David R. Addelman, 62, dedicated criminal defense lawyer – The Buffalo News

March 16, 1957 – Oct. 17, 2019

Whether representing a notorious killer or a desperate refugee trying to start a new life in America, attorney David R. Addelman approached his work with one thought in mind – he wanted to help people.

According to his fellow lawyers, he didn’t look for the easiest or most profitable cases. He took on the cases of people who were in trouble.

“I don’t know any lawyer more respected for his diligent representation of clients in state and federal courts,” said one of his longtime colleagues, Glenn Edward Murray. “Whether his client faced a traffic ticket or a murder charge, Dave protected their rights to the fullest extent of the law.’

Mr. Addelman, a solo practitioner, died Thursday at his Williamsville home, following a six-month struggle with cancer. He was 62.

During his 35-year legal career, he represented hundreds of high-profile and low-profile clients on criminal charges in the federal, state, county and local courts. He was an expert in immigration law who helped many refugees in their fights for legal asylum. He also handled personal injury, commercial and matrimonial cases.

In the 1990s, Mr. Addelman and his then-law partner, Michael Marszalkowski, won an award from the Erie County Bar Association’s Volunteer Lawyers Project for the pro bono work they did for individuals and families seeking asylum.

“He represented a lot of people who had no money,” said one of his daughters, Kara Addelman, who is also an attorney. “He felt a lot of concern for refugees, and found the work very rewarding, even though these were some of his most difficult cases.”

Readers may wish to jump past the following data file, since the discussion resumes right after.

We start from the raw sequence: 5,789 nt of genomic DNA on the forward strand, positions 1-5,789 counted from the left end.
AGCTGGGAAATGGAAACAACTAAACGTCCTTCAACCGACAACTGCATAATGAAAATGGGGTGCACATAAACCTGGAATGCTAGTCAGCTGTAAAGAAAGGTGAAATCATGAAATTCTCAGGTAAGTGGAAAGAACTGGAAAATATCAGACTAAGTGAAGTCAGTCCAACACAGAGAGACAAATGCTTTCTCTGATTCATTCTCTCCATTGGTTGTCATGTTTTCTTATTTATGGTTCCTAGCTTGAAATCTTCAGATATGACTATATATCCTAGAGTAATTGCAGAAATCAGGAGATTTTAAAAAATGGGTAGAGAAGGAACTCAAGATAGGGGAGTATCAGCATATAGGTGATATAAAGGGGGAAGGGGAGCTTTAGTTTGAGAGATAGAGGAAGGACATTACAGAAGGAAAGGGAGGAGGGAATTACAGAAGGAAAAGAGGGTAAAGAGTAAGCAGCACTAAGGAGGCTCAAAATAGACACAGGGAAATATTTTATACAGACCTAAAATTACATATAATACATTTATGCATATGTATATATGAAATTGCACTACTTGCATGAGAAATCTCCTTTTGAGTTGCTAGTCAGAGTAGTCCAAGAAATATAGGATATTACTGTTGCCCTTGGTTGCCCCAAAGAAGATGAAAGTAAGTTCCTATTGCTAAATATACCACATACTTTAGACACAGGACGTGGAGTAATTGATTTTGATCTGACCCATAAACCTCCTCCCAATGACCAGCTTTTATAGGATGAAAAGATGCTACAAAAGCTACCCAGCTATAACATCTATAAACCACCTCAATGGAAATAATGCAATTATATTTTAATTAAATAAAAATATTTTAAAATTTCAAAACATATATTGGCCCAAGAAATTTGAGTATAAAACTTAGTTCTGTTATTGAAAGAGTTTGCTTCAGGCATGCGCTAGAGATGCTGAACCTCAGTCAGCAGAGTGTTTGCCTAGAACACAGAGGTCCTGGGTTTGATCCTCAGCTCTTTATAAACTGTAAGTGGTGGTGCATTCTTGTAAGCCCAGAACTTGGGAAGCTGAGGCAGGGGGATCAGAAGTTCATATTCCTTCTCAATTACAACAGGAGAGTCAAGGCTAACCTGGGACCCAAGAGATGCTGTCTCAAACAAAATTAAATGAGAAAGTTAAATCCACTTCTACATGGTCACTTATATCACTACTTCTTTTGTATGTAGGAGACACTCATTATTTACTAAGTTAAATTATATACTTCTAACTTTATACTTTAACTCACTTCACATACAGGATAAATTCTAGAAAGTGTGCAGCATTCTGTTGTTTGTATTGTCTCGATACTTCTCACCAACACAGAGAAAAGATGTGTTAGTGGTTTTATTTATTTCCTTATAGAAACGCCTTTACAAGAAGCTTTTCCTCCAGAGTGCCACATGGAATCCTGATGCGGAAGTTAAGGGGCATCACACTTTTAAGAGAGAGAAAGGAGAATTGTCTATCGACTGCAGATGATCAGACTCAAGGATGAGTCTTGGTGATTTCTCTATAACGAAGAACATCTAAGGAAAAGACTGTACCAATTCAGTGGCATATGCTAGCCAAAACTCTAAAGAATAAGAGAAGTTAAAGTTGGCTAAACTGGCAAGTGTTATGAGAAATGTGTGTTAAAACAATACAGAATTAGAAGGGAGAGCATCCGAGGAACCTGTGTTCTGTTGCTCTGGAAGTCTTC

Born in Ames, Iowa, Mr. Addelman moved with his family to Western New York at age 10 after his father, the late Sidney Addelman, took a job at the State University at Buffalo as a statistics professor. Mr. Addelman graduated from Williamsville South High School, where he excelled on the football team as a defensive back. He then obtained a degree in business from SUNY Buffalo State before moving on to UB Law School, where he graduated in 1983.

Early his his career, Mr. Addelman became a protegee of the late Robert Murphy, a Buffalo defense lawyer known for his combative and colorful ways in the courtroom.

“He learned a lot from ‘Murph,’ ” Kara Addelman said of her father.

Mr. Addelman started his own downtown Buffalo law practice around 1990. A few years later, he teamed up with Marszalkowski, a close friend from law school. They worked together as law partners for more than a decade before parting amicably when Marszalkowski took a job with a larger law firm.

While proud of his work with refugees, Mr. Addelman was also proud of his criminal defense work, which sometimes included defending unpopular defendants.

In 2006, he took on the case of Craig Lynch, a drug addict who was convicted of murdering Sister Karen Klimczak, a Buffalo nun who was admired for her efforts to help criminal defendants try to start new lives. Lynch was sentenced to 25 years to life in state prison.

It was not unusual for judges to ask Mr. Addelman to take on “challenging” clients whom other attorneys did not want to represent, Murray said.

Mr. Addelman continued to work on cases with his paralegal, Beth Atwood, until a few weeks before his death, his daughter said.

A devoted family man known for his sense of humor, Mr. Addelman enjoyed attending sporting events with his friends and family members, including his five grandchildren. He was a huge supporter of the Buffalo Bills, Buffalo Sabres and UB’s football and basketball teams.

He loved going to rock concerts and watching bands at Sportsmens Tavern and other local music clubs. His favorite bands included Steely Dan, Genesis and Supertramp. He was also fascinated by space, the planets and space exploration.

Mr. Addelman was married for 39 years to his high school sweetheart, the former Kimberly McKale. He is survived by her and by another daughter, Brynn Stroehlein; his mother, Patricia Addelman; a sister, Dianne Kracker; and two brothers, Stephen and John.

Family members will greet friends from 9 a.m. until 11 a.m. Thursday when a Celebration of Life service begins at Beach-Tuyn Funeral Home, 5541 Main St., Williamsville.

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